Studies have proved that two paradoxical responses to CMV infections are seen in transplant patients. [6] In the relatively immunocompetent patient, the infection is associated with renal allograft rejection, a prompt antibody response to the virus and recovery. The severely immunosuppressed patient cannot make an antibody response, does not exhibit allograft rejection as a cause of renal malfunction, may be further immunosuppressed by the viral infection and is susceptible to sequential opportunistic infections leading to death. Our patient falls into the latter category.

The present case emphasizes the importance of early diagnosis and treatment of opportunistic infections in transplant recipients.

 
   References Top

1.Locnen SR, Pena AC, Abrihan-Arce Y, Cerezo CU. Infectious disease complications of renal transplantation at the University of the East Ramon Magsaysay Memorial Medical Center (UERMMMC). Phil J Microbiol Infect Dis 2000;29:119-22.  Back to cited text no. 1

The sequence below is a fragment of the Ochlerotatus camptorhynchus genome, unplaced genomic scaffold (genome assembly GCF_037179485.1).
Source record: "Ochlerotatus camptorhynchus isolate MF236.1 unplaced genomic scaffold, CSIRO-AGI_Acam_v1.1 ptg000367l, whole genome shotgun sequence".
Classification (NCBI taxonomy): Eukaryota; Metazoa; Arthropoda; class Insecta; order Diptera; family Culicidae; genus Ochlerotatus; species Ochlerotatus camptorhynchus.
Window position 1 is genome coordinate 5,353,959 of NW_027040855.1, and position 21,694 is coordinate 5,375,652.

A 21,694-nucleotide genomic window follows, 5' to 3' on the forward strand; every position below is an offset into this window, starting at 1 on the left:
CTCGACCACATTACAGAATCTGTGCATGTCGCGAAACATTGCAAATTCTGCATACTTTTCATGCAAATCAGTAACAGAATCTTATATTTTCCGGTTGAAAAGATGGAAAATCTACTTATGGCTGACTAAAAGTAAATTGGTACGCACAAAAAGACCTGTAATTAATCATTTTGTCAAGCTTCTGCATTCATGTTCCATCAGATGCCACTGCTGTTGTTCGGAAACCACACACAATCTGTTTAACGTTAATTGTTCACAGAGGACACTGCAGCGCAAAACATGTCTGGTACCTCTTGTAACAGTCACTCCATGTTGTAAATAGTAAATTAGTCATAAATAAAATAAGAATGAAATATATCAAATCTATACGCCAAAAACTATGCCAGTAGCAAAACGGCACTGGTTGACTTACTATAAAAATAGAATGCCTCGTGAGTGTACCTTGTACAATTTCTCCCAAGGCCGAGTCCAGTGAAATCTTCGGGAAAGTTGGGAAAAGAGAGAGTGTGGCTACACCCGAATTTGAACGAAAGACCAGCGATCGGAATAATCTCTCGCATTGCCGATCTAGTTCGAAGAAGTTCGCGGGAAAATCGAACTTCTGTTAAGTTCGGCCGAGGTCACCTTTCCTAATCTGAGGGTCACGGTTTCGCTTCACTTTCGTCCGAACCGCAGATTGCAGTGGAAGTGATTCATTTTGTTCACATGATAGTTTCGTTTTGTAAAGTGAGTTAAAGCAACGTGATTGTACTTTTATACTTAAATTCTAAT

2.Rao KH, Jha R, Narayan G, Sinha S. Opportunistic infections following renal transplantation. Indian J Med Microbiol 2002;20: 47-9.  Back to cited text no. 2    
3.Jha R, Narayan G, Jaleel MA, Sinha S, Bhaskar V, Kashyap G, et al. Pulmonary infections after kidney transplantation. J Assoc Physicians India 1999;47: 779-83.  Back to cited text no. 3    
4.Fishman JA, Rubin RH. Infection in organ transplant recipients. N Eng J Med 1998;338:1741-51.  Back to cited text no. 4    
5.Hinrichs SH, Harrison CJ, Haggerty S. Viral diseases. In : Damjanov I, Linder J, editors. Anderson's Pathology. 10 th ed. St. Louis: Mosby; 1996. p. 886-950.  Back to cited text no. 5    
6.Simmons RL, Lopez C, Balfour H Jr, Kalis J, Rattazzi LC, Najarian JS. Cytomegalovirus: Clinical virological correlations in renal transplant recipients. Ann Surg 1974;180:623-32.  Back to cited text no. 6  [PUBMED]  [FULLTEXT]